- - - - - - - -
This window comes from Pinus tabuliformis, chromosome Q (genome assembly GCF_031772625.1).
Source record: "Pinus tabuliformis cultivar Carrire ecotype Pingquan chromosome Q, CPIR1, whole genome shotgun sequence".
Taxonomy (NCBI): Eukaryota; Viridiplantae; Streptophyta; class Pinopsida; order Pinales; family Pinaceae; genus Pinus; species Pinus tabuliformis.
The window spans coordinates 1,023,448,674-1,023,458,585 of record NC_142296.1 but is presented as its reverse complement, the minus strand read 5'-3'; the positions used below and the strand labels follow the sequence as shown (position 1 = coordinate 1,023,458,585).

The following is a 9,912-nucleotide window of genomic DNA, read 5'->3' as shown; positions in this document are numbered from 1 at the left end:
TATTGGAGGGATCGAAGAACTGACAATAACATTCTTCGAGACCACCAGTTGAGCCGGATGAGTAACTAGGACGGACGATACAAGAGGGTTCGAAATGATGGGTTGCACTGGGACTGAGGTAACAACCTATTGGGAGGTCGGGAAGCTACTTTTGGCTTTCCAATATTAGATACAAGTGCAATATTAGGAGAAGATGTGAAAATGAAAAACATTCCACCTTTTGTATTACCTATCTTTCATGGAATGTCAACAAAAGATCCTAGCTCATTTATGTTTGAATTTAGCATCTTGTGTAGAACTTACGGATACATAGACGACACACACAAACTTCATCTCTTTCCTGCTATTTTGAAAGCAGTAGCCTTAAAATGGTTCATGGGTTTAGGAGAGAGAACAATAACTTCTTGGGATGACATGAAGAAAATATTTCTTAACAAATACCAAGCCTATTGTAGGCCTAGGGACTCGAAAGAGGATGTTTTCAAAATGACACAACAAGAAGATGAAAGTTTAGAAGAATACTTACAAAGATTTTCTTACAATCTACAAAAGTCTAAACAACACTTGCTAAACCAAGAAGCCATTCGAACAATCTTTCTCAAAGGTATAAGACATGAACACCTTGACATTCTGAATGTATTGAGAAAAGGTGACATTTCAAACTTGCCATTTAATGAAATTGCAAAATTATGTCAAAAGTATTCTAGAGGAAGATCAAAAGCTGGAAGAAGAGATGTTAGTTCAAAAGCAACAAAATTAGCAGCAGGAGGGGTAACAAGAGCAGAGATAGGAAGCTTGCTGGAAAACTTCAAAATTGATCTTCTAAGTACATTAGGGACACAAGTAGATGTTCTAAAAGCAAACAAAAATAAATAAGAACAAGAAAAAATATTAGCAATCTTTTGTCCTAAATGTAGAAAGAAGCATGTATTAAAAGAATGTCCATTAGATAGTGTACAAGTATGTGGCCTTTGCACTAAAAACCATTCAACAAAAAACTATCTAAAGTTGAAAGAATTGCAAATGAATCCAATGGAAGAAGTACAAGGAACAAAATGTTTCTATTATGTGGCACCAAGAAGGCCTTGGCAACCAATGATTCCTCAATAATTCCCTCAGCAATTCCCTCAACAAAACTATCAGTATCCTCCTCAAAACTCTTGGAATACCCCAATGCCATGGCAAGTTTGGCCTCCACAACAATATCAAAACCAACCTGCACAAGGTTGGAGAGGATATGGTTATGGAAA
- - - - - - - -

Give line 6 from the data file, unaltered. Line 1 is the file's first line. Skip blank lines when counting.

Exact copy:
TATTGGAGGGATCGAAGAACTGACAATAACATTCTTCGAGACCACCAGTTGAGCCGGATGAGTAACTAGGACGGACGATACAAGAGGGTTCGAAATGATGGGTTGCACTGGGACTGAGGTAACAACCTATTGGGAGGTCGGGAAGCTACTTTTGGCTTTCCAATATTAGATACAAGTGCAATATTAGGAGAAGATGTGAAAATGAAAAACATTCCACCTTTTGTATTACCTATCTTTCATGGAATGTCAACAAAAGATCCTAGCTCATTTATGTTTGAATTTAGCATCTTGTGTAGAACTTACGGATACATAGACGACACACACAAACTTCATCTCTTTCCTGCTATTTTGAAAGCAGTAGCCTTAAAATGGTTCATGGGTTTAGGAGAGAGAACAATAACTTCTTGGGATGACATGAAGAAAATATTTCTTAACAAATACCAAGCCTATTGTAGGCCTAGGGACTCGAAAGAGGATGTTTTCAAAATGACACAACAAGAAGATGAAAGTTTAGAAGAATACTTACAAAGATTTTCTTACAATCTACAAAAGTCTAAACAACACTTGCTAAACCAAGAAGCCATTCGAACAATCTTTCTCAAAGGTATAAGACATGAACACCTTGACATTCTGAATGTATTGAGAAAAGGTGACATTTCAAACTTGCCATTTAATGAAATTGCAAAATTATGTCAAAAGTATTCTAGAGGAAGATCAAAAGCTGGAAGAAGAGATGTTAGTTCAAAAGCAACAAAATTAGCAGCAGGAGGGGTAACAAGAGCAGAGATAGGAAGCTTGCTGGAAAACTTCAAAATTGATCTTCTAAGTACATTAGGGACACAAGTAGATGTTCTAAAAGCAAACAAAAATAAATAAGAACAAGAAAAAATATTAGCAATCTTTTGTCCTAAATGTAGAAAGAAGCATGTATTAAAAGAATGTCCATTAGATAGTGTACAAGTATGTGGCCTTTGCACTAAAAACCATTCAACAAAAAACTATCTAAAGTTGAAAGAATTGCAAATGAATCCAATGGAAGAAGTACAAGGAACAAAATGTTTCTATTATGTGGCACCAAGAAGGCCTTGGCAACCAATGATTCCTCAATAATTCCCTCAGCAATTCCCTCAACAAAACTATCAGTATCCTCCTCAAAACTCTTGGAATACCCCAATGCCATGGCAAGTTTGGCCTCCACAACAATATCAAAACCAACCTGCACAAGGTTGGAGAGGATATGGTTATGGAAA